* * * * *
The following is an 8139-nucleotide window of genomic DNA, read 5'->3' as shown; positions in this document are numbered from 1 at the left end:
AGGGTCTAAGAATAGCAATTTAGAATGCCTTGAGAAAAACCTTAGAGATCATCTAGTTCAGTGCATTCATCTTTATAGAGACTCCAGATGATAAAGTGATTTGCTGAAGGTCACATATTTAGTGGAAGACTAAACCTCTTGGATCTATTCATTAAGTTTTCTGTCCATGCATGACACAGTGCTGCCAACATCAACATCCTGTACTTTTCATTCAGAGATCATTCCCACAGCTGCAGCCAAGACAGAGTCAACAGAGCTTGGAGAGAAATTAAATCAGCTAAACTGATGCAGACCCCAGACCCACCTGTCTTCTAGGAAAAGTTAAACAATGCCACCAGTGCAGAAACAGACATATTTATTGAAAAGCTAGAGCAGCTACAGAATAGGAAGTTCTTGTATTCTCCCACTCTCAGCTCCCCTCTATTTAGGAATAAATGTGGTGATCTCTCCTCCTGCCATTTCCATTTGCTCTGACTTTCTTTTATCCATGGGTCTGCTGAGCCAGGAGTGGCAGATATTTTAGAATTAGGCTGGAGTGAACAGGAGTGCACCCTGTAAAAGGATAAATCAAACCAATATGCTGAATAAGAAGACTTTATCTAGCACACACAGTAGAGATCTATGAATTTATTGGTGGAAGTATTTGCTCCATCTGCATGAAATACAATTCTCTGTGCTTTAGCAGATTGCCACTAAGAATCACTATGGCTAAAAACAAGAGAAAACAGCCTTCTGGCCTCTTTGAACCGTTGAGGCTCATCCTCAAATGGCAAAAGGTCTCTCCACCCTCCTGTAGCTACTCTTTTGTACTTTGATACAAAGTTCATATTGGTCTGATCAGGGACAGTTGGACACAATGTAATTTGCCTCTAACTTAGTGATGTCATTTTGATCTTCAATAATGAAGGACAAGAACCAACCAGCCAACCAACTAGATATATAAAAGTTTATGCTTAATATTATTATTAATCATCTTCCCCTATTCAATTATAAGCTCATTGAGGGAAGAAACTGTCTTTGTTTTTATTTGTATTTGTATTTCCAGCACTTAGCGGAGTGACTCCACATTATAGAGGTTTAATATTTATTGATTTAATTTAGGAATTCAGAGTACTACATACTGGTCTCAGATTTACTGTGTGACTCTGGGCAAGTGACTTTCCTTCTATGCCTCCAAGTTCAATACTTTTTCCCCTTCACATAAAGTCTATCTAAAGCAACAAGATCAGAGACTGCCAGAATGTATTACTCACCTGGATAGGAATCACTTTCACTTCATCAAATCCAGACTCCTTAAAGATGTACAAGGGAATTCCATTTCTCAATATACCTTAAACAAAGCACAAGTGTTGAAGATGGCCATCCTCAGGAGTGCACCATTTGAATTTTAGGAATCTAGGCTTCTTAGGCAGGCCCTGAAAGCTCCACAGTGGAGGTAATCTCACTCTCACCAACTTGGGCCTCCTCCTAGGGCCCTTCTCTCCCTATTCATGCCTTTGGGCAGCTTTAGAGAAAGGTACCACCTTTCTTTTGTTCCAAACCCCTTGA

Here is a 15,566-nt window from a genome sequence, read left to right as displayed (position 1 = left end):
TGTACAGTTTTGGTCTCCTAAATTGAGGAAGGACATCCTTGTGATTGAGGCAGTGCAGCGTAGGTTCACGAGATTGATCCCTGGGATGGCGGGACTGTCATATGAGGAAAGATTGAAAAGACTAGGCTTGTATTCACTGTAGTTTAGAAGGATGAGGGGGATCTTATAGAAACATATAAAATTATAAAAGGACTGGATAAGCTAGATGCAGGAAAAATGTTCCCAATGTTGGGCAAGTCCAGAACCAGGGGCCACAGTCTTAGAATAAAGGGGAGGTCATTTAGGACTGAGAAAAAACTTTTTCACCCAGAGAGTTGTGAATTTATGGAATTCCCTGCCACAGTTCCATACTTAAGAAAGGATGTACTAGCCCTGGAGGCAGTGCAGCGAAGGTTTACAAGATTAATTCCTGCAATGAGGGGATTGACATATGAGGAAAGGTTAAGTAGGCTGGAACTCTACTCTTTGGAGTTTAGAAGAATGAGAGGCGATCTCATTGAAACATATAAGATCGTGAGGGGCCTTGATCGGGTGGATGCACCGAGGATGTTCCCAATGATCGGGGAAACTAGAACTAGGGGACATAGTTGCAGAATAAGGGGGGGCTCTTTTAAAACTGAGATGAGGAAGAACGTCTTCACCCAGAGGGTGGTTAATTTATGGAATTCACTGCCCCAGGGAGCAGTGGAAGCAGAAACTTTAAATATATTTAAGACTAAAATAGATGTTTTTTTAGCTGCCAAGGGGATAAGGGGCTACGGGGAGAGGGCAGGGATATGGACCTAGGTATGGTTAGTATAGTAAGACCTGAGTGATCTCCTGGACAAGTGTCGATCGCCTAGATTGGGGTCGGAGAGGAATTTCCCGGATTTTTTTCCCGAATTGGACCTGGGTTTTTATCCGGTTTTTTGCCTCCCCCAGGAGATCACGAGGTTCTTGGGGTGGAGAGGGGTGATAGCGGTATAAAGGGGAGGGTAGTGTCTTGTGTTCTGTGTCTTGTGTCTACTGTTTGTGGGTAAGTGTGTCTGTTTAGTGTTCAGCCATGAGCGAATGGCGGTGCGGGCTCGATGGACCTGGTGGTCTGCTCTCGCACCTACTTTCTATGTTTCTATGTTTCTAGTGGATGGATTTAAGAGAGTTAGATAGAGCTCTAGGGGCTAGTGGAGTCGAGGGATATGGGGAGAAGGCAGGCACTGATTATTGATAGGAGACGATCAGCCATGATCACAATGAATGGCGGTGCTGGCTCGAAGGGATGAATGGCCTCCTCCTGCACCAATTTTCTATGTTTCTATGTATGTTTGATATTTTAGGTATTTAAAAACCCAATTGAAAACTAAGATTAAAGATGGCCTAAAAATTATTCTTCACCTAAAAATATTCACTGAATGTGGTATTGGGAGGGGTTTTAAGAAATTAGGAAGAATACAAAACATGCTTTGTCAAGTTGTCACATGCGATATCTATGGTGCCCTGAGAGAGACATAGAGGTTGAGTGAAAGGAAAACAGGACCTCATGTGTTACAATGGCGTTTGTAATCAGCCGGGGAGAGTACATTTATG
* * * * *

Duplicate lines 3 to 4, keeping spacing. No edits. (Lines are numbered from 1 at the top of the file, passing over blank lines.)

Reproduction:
Here is a 15,566-nt window from a genome sequence, read left to right as displayed (position 1 = left end):
TGTACAGTTTTGGTCTCCTAAATTGAGGAAGGACATCCTTGTGATTGAGGCAGTGCAGCGTAGGTTCACGAGATTGATCCCTGGGATGGCGGGACTGTCATATGAGGAAAGATTGAAAAGACTAGGCTTGTATTCACTGTAGTTTAGAAGGATGAGGGGGATCTTATAGAAACATATAAAATTATAAAAGGACTGGATAAGCTAGATGCAGGAAAAATGTTCCCAATGTTGGGCAAGTCCAGAACCAGGGGCCACAGTCTTAGAATAAAGGGGAGGTCATTTAGGACTGAGAAAAAACTTTTTCACCCAGAGAGTTGTGAATTTATGGAATTCCCTGCCACAGTTCCATACTTAAGAAAGGATGTACTAGCCCTGGAGGCAGTGCAGCGAAGGTTTACAAGATTAATTCCTGCAATGAGGGGATTGACATATGAGGAAAGGTTAAGTAGGCTGGAACTCTACTCTTTGGAGTTTAGAAGAATGAGAGGCGATCTCATTGAAACATATAAGATCGTGAGGGGCCTTGATCGGGTGGATGCACCGAGGATGTTCCCAATGATCGGGGAAACTAGAACTAGGGGACATAGTTGCAGAATAAGGGGGGGCTCTTTTAAAACTGAGATGAGGAAGAACGTCTTCACCCAGAGGGTGGTTAATTTATGGAATTCACTGCCCCAGGGAGCAGTGGAAGCAGAAACTTTAAATATATTTAAGACTAAAATAGATGTTTTTTTAGCTGCCAAGGGGATAAGGGGCTACGGGGAGAGGGCAGGGATATGGACCTAGGTATGGTTAGTATAGTAAGACCTGAGTGATCTCCTGGACAAGTGTCGATCGCCTAGATTGGGGTCGGAGAGGAATTTCCCGGATTTTTTTCCCGAATTGGACCTGGGTTTTTATCCGGTTTTTTGCCTCCCCCAGGAGATCACGAGGTTCTTGGGGTGGAGAGGGGTGATAGCGGTATAAAGGGGAGGGTAGTGTCTTGTGTTCTGTGTCTTGTGTCTACTGTTTGTGGGTAAGTGTGTCTGTTTAGTGTTCAGCCATGAGCGAATGGCGGTGCGGGCTCGATGGACCTGGTGGTCTGCTCTCGCACCTACTTTCTATGTTTCTATGTTTCTAGTGGATGGATTTAAGAGAGTTAGATAGAGCTCTAGGGGCTAGTGGAGTCGAGGGATATGGGGAGAAGGCAGGCACTGATTATTGATAGGAGACGATCAGCCATGATCACAATGAATGGCGGTGCTGGCTCGAAGGGATGAATGGCCTCCTCCTGCACCAATTTTCTATGTTTCTATGTATGTTTGATATTTTAGGTATTTAAAAACCCAATTGAAAACTAAGATTAAAGATGGCCTAAAAATTATTCTTCACCTAAAAATATTCACTGAATGTGGTATTGGGAGGGGTTTTAAGAAATTAGGAAGAATACAAAACATGCTTTGTCAAGTTGTCACATGCGATATCTATGGTGCCCTGAGAGAGACATAGAGGTTGAGTGAAAGGAAAACAGGACCTCATGTGTTACAATGGCGTTTGTAATCAGCCGGGGAGAGTACATTTATG